[Show abstract] [Hide abstract] ABSTRACT: Membrane proteins are generally unstable in detergents. Therefore, biochemical and biophysical studies of membrane proteins in lipidic environments provides a near native-like environment suitable for membrane proteins. However, manipulation of proteins embedded in lipid bilayer has remained difficult. Methods such as nanodiscs and lipid cubic phase have been developed for easy manipulation of membrane proteins and have yielded significant insights into membrane proteins. Traditionally functional reconstitution of receptors in nanodiscs has been studied with radioligands. We present a simple and faster method for studying the functionality of reconstituted membrane proteins for routine characterization of protein batches after initial optimization of suitable conditions using radioligands. The benefits of the method are • Faster and generic method to assess functional reconstitution of membrane proteins. •Adaptable in high throughput format (≥96 well format). •Stability measurement in near-native lipid environment and lipid dependent melting temperatures.
    Full-text · Article · Mar 2016
    • "By measuring a peak height for aliquots of the same sample incubated at different temperatures, FSEC can also be used to monitor thermostability of a GPCR sample (Hattori et al., 2012). Thermostability of a pure sample can be determined in the differential scanning fluorimetry based on the dye for which fluorescence increases after its covalent binding to the denatured protein in water solution (Alexandrov et al., 2008) or LCP (Liu et al., 2010). Of course, purity of the final GPCR sample should always be examined in polyacrylamide gel electrophoresis and, if possible, the protein molecular weight and presence of posttranslational modifications checked by mass spectrometry (Ho et al., 2008). "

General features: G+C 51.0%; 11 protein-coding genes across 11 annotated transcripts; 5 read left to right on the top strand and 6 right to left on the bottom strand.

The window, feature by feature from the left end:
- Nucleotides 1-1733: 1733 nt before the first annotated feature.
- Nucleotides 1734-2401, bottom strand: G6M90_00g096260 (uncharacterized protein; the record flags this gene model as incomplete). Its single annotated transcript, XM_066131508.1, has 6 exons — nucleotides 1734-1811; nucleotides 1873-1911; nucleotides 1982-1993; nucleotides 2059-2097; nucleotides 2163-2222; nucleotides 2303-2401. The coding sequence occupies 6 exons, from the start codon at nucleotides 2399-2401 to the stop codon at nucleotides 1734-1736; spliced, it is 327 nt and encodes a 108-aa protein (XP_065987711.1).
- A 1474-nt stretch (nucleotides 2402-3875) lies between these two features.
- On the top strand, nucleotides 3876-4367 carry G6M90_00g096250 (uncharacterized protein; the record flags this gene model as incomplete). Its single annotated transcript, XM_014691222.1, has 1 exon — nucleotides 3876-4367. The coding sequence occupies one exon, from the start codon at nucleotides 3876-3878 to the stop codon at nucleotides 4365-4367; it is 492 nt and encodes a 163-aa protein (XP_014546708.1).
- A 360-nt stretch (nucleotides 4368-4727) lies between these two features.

[Show abstract] [Hide abstract] ABSTRACT: Structural studies of G protein-coupled receptors (GPCRs) gave insights into molecular mechanisms of their action and contributed significantly to molecular pharmacology. This is primarily due to technical advances in protein engineering, production and crystallization of these important receptor targets. On the other hand, NMR spectroscopy of GPCRs, which can provide information about their dynamics, still remains challenging due to difficulties in preparation of isotopically labeled receptors and their low long-term stabilities. In this review, we discuss methods used for expression and purification of GPCRs for crystallographic and NMR studies. We also summarize protein engineering methods that played a crucial role in obtaining GPCR crystal structures.